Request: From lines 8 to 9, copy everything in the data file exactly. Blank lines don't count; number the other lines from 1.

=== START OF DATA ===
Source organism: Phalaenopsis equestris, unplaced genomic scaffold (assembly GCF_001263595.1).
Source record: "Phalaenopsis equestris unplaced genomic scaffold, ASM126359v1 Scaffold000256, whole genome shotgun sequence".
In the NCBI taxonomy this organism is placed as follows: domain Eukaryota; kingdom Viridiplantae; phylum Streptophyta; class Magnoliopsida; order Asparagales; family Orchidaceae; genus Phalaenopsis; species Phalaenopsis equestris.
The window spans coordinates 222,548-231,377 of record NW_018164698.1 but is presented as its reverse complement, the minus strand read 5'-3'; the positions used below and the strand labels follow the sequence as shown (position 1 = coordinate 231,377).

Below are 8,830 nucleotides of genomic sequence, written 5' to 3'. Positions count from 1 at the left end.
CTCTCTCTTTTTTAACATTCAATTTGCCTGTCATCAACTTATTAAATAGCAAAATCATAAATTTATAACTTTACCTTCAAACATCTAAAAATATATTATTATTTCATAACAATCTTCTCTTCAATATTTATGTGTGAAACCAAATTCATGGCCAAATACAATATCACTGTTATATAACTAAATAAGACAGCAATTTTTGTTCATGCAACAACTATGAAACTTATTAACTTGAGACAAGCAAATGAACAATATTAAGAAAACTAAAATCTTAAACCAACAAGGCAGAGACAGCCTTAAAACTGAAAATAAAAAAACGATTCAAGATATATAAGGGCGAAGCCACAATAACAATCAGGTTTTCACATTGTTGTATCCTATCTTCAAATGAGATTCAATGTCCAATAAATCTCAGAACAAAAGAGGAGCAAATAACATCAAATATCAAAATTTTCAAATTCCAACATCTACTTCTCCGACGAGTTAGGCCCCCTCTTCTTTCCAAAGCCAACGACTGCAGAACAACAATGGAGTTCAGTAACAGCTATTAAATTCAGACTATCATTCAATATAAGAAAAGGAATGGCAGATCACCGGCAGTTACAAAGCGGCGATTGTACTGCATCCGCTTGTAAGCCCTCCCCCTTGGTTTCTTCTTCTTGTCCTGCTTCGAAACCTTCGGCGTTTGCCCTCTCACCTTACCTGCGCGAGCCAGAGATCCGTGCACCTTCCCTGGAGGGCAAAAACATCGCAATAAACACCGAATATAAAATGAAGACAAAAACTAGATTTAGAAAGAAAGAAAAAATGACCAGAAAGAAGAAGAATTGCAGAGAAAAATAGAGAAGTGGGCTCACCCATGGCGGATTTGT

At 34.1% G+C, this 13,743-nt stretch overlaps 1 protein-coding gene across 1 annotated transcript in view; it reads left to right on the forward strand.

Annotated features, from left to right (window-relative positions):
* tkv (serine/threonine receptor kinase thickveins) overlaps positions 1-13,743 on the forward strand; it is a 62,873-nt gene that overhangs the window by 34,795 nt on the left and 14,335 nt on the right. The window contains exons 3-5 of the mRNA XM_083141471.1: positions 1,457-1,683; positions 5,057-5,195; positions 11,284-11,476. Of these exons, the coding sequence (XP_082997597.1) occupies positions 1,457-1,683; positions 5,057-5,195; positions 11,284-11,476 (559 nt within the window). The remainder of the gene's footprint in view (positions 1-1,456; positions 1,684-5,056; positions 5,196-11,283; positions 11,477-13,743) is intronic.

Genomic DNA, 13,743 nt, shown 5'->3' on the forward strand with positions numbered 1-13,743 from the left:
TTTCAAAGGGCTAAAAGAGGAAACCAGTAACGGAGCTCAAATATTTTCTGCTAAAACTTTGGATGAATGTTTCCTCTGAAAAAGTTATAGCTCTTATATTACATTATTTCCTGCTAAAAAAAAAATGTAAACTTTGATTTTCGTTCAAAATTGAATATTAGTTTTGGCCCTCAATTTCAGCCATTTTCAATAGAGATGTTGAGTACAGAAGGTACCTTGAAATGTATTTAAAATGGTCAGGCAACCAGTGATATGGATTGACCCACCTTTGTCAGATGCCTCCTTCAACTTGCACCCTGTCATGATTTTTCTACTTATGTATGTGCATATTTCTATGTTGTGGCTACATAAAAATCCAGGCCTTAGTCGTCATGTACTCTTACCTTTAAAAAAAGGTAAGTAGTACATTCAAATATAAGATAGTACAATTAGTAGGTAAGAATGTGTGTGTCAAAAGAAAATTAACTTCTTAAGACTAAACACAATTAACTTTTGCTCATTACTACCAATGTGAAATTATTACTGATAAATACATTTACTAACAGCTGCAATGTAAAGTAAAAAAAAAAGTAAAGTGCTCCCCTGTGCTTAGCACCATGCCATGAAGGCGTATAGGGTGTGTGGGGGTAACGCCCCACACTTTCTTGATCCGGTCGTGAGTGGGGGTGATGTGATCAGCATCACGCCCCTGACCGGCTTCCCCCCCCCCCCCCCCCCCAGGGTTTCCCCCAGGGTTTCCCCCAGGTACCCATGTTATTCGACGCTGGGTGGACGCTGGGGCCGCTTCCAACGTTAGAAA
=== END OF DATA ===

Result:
Annotated features, from left to right (window-relative positions):
* tkv (serine/threonine receptor kinase thickveins) overlaps positions 1-13,743 on the forward strand; it is a 62,873-nt gene that overhangs the window by 34,795 nt on the left and 14,335 nt on the right. The window contains exons 3-5 of the mRNA XM_083141471.1: positions 1,457-1,683; positions 5,057-5,195; positions 11,284-11,476. Of these exons, the coding sequence (XP_082997597.1) occupies positions 1,457-1,683; positions 5,057-5,195; positions 11,284-11,476 (559 nt within the window). The remainder of the gene's footprint in view (positions 1-1,456; positions 1,684-5,056; positions 5,196-11,283; positions 11,477-13,743) is intronic.